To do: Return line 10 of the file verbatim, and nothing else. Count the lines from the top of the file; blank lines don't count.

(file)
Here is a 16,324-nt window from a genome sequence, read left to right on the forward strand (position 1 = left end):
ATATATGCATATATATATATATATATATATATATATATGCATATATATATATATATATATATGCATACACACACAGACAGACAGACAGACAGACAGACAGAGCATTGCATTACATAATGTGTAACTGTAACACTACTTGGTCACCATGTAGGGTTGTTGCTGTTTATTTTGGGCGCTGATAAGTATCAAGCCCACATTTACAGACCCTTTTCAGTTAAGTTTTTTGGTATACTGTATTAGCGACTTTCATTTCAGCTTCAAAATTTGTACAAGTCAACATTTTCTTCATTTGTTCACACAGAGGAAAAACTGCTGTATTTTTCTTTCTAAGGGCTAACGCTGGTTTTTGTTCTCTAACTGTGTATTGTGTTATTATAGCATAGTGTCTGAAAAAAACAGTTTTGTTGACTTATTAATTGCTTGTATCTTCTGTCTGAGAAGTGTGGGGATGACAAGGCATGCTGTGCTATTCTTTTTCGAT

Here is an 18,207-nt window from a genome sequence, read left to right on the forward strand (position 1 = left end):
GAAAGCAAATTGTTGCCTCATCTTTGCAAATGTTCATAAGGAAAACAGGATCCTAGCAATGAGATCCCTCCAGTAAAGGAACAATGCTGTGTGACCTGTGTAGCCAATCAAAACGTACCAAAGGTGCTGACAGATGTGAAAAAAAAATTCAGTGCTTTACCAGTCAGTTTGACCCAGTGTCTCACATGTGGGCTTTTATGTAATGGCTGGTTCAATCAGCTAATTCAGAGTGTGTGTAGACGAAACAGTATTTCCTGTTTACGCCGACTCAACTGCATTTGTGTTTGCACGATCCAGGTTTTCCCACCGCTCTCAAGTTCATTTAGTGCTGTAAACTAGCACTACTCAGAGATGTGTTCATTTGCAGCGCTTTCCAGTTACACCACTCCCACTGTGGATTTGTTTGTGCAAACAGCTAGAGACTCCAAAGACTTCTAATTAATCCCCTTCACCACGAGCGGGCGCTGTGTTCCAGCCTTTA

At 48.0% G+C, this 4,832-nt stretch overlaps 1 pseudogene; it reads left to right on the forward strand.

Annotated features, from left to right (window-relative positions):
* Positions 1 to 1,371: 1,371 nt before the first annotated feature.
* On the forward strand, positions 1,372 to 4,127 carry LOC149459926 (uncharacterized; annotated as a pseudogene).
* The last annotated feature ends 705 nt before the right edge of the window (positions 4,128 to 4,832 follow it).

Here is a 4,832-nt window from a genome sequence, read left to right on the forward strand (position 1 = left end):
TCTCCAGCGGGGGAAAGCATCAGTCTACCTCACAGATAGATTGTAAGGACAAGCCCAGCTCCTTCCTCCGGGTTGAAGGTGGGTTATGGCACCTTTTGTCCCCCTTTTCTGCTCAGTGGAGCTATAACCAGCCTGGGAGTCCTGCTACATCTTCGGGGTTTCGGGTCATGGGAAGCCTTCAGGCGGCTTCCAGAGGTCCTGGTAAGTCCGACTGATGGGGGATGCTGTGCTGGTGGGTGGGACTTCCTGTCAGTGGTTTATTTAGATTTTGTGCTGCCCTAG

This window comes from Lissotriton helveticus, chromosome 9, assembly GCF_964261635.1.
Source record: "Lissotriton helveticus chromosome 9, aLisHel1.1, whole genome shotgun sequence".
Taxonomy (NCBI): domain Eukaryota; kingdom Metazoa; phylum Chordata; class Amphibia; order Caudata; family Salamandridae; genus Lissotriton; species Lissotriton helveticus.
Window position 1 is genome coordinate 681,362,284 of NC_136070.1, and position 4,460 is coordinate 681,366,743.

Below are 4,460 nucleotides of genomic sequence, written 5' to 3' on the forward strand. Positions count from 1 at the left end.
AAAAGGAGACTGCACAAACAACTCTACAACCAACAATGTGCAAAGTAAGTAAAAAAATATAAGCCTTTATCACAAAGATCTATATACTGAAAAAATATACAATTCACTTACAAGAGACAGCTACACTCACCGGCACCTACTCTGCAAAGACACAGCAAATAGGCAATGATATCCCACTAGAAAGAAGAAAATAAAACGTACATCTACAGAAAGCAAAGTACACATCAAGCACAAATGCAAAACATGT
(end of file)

Here is a 4,832-nt window from a genome sequence, read left to right on the forward strand (position 1 = left end):